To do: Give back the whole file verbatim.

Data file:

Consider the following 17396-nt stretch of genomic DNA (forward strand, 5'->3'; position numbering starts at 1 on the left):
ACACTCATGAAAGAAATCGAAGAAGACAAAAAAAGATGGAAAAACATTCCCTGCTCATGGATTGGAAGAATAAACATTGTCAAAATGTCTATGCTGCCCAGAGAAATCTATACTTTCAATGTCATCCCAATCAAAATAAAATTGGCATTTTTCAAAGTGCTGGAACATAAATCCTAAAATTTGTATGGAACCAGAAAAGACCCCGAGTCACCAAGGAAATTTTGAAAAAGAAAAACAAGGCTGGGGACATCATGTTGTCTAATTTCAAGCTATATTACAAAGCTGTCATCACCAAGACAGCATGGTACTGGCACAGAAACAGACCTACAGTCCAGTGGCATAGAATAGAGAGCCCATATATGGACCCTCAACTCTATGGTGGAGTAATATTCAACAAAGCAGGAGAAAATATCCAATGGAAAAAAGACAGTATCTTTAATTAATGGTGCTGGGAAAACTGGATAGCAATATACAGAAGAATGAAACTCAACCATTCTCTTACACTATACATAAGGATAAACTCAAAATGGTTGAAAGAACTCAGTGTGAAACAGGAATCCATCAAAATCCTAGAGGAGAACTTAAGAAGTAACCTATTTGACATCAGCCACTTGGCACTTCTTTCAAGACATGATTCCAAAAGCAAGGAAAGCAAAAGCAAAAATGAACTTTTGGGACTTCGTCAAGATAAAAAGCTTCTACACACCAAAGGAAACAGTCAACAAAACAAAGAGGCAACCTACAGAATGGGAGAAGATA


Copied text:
Consider the following 17396-nt stretch of genomic DNA (forward strand, 5'->3'; position numbering starts at 1 on the left):
ACACTCATGAAAGAAATCGAAGAAGACAAAAAAAGATGGAAAAACATTCCCTGCTCATGGATTGGAAGAATAAACATTGTCAAAATGTCTATGCTGCCCAGAGAAATCTATACTTTCAATGTCATCCCAATCAAAATAAAATTGGCATTTTTCAAAGTGCTGGAACATAAATCCTAAAATTTGTATGGAACCAGAAAAGACCCCGAGTCACCAAGGAAATTTTGAAAAAGAAAAACAAGGCTGGGGACATCATGTTGTCTAATTTCAAGCTATATTACAAAGCTGTCATCACCAAGACAGCATGGTACTGGCACAGAAACAGACCTACAGTCCAGTGGCATAGAATAGAGAGCCCATATATGGACCCTCAACTCTATGGTGGAGTAATATTCAACAAAGCAGGAGAAAATATCCAATGGAAAAAAGACAGTATCTTTAATTAATGGTGCTGGGAAAACTGGATAGCAATATACAGAAGAATGAAACTCAACCATTCTCTTACACTATACATAAGGATAAACTCAAAATGGTTGAAAGAACTCAGTGTGAAACAGGAATCCATCAAAATCCTAGAGGAGAACTTAAGAAGTAACCTATTTGACATCAGCCACTTGGCACTTCTTTCAAGACATGATTCCAAAAGCAAGGAAAGCAAAAGCAAAAATGAACTTTTGGGACTTCGTCAAGATAAAAAGCTTCTACACACCAAAGGAAACAGTCAACAAAACAAAGAGGCAACCTACAGAATGGGAGAAGATA